Bond Outlook [by bridport & cie, July 2nd 2003]

The either/or scenario we painted last week (US economic policy will work and inflation return, or it will not and interest rates will remain low) still stands. We lean to the latter, while investors are swinging between the two. This is again a time when macro-economic analysis and markets seem to live in different worlds. A fortnight ago shortening maturities would have been a good move. Most of our readers did in fact receive a technical analysis from us which warned of a likely rise in USD ten-year yields. From now on, when we have such an analysis, we shall attach it to our Weekly (as we do this week), so that all readers may benefit from this "second pair of glasses".


Somewhat belatedly we are changing our recommended average maturities in dollars and euros to six years, in the expectation (but not certainty) of lengthening again at the end of summer. The move on the euro is "in sympathy" with the dollar. Whatever arguments we have for lower long-term yields in dollars is even stronger in euros because of the USA's "exported deflation". Indeed, the stronger euro is deflationary. Its strength has little to do with the inherent economic strength of Euroland, and much to do with the USA's external deficit and Asian countries deliberately holding their currencies down against the dollar. That includes China, an economy rapidly reaching world scale but with the financial structure of a poor developing country. The renminbi is under revaluation pressure and its artificially low value represents as much a blockage to rebalancing the world economy as the dollar's earlier over-valuation. The day the Chinese authorities give way to the inevitable, notably by making the renminbi convertible, will be the day when, at last, a world recovery may be hailed. China, together with other Asian countries, which will also revalue, represents the major future source of demand for the world's goods. Such a source is badly needed, as the USA cannot continue spending beyond its means. The second future source is the former Soviet Union, but neither the size nor the growth in population are on the scale of China.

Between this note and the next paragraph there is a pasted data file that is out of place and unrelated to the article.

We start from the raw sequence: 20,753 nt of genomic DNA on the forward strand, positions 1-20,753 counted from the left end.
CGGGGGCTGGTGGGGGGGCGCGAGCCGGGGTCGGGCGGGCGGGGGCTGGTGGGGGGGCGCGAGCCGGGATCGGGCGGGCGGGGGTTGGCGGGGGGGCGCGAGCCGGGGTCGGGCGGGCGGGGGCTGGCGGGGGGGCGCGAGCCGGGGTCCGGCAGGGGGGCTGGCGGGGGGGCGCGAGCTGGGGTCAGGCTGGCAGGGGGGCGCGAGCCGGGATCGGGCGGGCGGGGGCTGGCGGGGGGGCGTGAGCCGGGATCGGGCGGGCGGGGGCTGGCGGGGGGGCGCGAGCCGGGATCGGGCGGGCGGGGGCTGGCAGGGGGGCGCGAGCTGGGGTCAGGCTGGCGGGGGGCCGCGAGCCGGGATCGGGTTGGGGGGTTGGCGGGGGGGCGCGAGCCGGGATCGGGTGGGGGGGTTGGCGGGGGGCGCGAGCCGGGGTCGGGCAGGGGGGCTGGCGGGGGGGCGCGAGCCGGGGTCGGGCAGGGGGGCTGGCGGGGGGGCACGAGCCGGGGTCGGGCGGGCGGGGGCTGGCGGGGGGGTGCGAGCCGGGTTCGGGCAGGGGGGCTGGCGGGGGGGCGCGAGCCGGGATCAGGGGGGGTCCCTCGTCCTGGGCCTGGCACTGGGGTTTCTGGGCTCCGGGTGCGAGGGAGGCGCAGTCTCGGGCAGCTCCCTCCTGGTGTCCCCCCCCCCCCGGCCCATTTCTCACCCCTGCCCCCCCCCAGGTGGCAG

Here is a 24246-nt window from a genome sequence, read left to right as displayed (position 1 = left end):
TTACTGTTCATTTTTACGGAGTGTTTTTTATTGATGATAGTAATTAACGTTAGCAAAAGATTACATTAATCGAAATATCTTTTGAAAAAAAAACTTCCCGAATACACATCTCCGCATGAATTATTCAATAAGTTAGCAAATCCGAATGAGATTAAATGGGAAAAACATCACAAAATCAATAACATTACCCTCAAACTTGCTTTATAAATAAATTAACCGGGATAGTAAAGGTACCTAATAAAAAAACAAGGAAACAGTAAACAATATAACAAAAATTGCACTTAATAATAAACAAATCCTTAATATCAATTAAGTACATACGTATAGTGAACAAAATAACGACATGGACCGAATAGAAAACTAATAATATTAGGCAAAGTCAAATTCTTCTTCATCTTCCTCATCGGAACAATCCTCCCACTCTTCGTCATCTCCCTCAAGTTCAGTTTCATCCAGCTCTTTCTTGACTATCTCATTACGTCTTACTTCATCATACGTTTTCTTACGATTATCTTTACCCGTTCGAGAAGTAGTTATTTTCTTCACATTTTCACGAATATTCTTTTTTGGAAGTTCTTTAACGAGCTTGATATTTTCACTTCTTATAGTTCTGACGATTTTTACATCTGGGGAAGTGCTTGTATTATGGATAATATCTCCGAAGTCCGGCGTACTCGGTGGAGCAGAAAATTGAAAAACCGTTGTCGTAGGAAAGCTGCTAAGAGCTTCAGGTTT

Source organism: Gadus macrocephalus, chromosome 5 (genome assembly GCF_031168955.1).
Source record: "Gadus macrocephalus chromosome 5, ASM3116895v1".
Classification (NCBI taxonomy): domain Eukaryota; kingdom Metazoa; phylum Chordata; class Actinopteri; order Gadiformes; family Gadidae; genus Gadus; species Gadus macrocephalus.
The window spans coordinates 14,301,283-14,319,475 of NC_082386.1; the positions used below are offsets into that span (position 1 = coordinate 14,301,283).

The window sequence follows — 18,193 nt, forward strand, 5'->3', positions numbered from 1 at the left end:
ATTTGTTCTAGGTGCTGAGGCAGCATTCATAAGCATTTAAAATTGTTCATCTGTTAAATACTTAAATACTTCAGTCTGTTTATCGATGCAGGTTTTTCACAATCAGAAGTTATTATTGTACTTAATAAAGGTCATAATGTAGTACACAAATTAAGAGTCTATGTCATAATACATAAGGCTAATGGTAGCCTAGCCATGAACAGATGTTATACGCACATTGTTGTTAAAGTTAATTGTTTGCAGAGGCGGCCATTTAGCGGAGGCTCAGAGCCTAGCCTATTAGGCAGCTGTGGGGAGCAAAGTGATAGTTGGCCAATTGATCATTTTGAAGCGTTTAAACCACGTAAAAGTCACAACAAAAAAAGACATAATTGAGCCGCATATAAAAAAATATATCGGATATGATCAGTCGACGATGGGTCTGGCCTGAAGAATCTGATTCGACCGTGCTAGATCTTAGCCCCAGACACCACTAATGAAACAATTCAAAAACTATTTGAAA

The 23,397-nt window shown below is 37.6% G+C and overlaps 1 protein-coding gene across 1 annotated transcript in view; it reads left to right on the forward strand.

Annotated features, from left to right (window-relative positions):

In fairness, despite the many criticisms justifiably thrown at Germany and France, there is an improved outlook for reforms on labour costs and flexibility. The low-key victory of Raffarin over public-sector unions on pensions and of Schroeder over IG Metall on the working week are hugely important, even though neither leader dare crow about it. Taming the irresponsible use of union power drastically changed the performance of the UK economy, but that painful shift of power back from the labour movement to the government has yet to be completed in France and Germany. Oddly enough, the too-strong euro has at least steeled the resolve of the ruling parties in favour of reform.


The Growth and Stability Pact has to go. The fines for bursting the 3% deficit limit would add fuel to the flames. With a weaker Pact, there will be greater issuance of Government bonds across Euroland, which may explain why the spread of the Bund to swaps is so small. In Swiss Francs there is a plentiful supply of new issues, but a lack of bonds at less than one year to maturity. Supply is tight in the UK, except for inflation-linked bonds, where there is huge calendar for July.


The new BoE Governor, Mervyn King, is pointing out the obvious, that joining the euro helps trade with Europe but that independent monetary policy is quite useful - very useful when it comes, as now, to navigating a world with so many economic imbalances. The UK consumer and housing boom is coming to an end, probably much to Merv's relief.